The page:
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Boneless cushion roast vs PB Login/Join
 
posted
Which is better for pulled pork - boneless cushion meat or pork butt and why?
 
Posts: 4 | Location: Gainesville, FL | Registered: May 28, 2011Reply With QuoteReport This Post

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I would think that a PB is what you would want to use for pulled pork. It has plenty of internal fat that will produce moist meat, along with different muscles that will produce a nice variety of pulled pork.

As far as the cushion roast, I had to look it up and see what it looked like, and it really looks rather lean. I wouldn't want to make pulled pork, it would just be too dry.


difference in the two
 
Posts: 2890 | Location: freeman,missouri | Registered: December 18, 2009Reply With QuoteReport This Post
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The cushion meat was recommended but I wanted to get feedback from a few cooks on the forum. Do you suggest boneless or shank PB?

Thank you for the input.
 
Posts: 4 | Location: Gainesville, FL | Registered: May 28, 2011Reply With QuoteReport This Post

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Cal's making sense. I prefer bone in. For $16 try the cushion meat just to see how it turns out. Who recommended the cushion meat? If one of the experienced cooks on this forum said to try it for a change, I'd do it.
 
Posts: 4832 | Location: Roseville, CA | Registered: February 04, 2009Reply With QuoteReport This Post
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I've never heard of pork cushion. Did a Google and came across this post from a butchers forum:

The "cushion" comes from the Pork Shoulder Picnic (or Arm), The picnic shoulder is more economical than the Boston Butt, but also contains more fat than the blade shoulder. When the bone and fat is trimmed from this cut it results in a very rich flavored roast. The meat from this cut is excellent for making juicy barbecued pulled pork. The Picnic has a large bone and joint that runs through the middle of the roast, one side has a large lean muscle...that is the "cushion". You can also slice and pound them for pork cutlets, stew meat, etc and use them in any chicken recipe.

Several other Google hits mentioned using the cushion for pulled pork...one of which suggested a brine/marinade prior to smoking.

LLC are you up for a challenge? Try smoking cushion meat and let us know the results.
 
Posts: 2412 | Location: Woodstock, VT | Registered: November 14, 2008Reply With QuoteReport This Post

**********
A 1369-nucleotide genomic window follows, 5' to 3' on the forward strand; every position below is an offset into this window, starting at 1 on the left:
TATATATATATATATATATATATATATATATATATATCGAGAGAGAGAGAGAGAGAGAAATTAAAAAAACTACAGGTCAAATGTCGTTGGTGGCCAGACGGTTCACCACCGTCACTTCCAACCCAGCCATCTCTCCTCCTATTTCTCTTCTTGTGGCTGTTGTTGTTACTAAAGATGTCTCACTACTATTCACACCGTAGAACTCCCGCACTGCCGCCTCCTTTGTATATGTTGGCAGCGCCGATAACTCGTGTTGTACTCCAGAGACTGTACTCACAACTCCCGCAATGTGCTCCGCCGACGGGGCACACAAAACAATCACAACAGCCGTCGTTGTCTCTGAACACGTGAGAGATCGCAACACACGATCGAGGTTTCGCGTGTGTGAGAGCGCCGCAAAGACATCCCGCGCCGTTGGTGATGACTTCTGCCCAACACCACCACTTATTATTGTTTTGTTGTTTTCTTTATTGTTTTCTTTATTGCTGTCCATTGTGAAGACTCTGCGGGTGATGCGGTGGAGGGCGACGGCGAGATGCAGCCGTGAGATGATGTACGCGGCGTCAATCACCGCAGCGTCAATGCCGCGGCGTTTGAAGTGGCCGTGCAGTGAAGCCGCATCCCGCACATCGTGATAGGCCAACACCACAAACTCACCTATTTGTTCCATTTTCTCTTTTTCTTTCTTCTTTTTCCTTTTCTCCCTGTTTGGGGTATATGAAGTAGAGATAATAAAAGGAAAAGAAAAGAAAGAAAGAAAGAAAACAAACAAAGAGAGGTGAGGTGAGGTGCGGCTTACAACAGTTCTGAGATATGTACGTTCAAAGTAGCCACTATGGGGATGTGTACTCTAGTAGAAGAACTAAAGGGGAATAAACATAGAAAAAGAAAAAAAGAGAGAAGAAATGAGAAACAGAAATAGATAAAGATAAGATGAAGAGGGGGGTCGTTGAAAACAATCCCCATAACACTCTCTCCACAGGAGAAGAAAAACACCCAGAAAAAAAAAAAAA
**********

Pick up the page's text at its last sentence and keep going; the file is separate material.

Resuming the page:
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I spoke with a local butcher on Tuesday, 12 July and he was not familiar with cushion meat. I will try to find a local source of cushion pork and try it.
 
Posts: 4 | Location: Gainesville, FL | Registered: May 28, 2011Reply With QuoteReport This Post
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I think i saw this cushion meat at restaurant depot . im learning these cuts one at a time from rd cause you dont hardly ever see them at the grocery . rd has cuts i never saw anywhere else
 
Posts: 197 | Registered: March 11, 2011Reply With QuoteReport This Post
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I met with a cold storage facility that has been in business for 80 years today that specializes in pork sausage. They can order the meat in 30 or 60 lb increments. We are making progress.
 
Posts: 4 | Location: Gainesville, FL | Registered: May 28, 2011Reply With QuoteReport This Post
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Cushion does just fine for pulled pork. The cushion from RD is generally 4 pieces - so more potential bark - and quicker smoke time.
 
Posts: 11 | Registered: February 20, 2012Reply With QuoteReport This Post
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I'm no expert,but have seen it in some chains in FL.If it is less cost per serving,you can buy/serve it.The Canadians here are used to it.The places that serve sliced pork feel that rather than breaking down the shoulder to get a "loin like" roast and disposing the fat,the yield is a little better to just buy these boneless and slice them.

The chains in FL for many years sold kinda thick sliced pork with a loin roast appearance.

When the chain that has Red Lobster,Olive Garden,etc[Darden] opened Smokey Bones Barbecue group they served pulled pork,brisket ,and cold beer which changed the market here.

The reps that sold large "gassers", like Southern Prides, recommended cooking pork to a little over 175º[-increases yield ] and boneless meat [less labor].The pieces would slice to look like "loin" which is strong with Canadians. These fit that model.Distributors already buy a lot of cases.They slice thick,or thin.

They also recommended bottom round,instead of briskets for the same reasons.

Sorry if this rambles,but just passing on historical anecdotes.

The feeling would be"you can use them to replace butts,picnics,shoulders-if the price is right.

FL not really considered the South,which would know and historically prefer pork shoulders.

Hope this helps a little.


Good Q 2 Ya,Tom.
 
Posts: 9882 | Location: Satellite BeachFL,USA | Registered: March 02, 2001Reply With QuoteReport This Post
"If you can't smoke it, you probably shouldn't eat it!"
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We do 300 lbs of cushion for pulled pork every year at our church fair stand during the county fair.

It is much more economical than Boston Butt, forgiving and very flavorful

If I’m doing pulled pork for family or friends I always do Boston Butt


Happy AmeriQue and SM260 owner
 
Posts: 610 | Location: West Liberty, Iowa | Registered: February 20, 2010Reply With QuoteReport This Post
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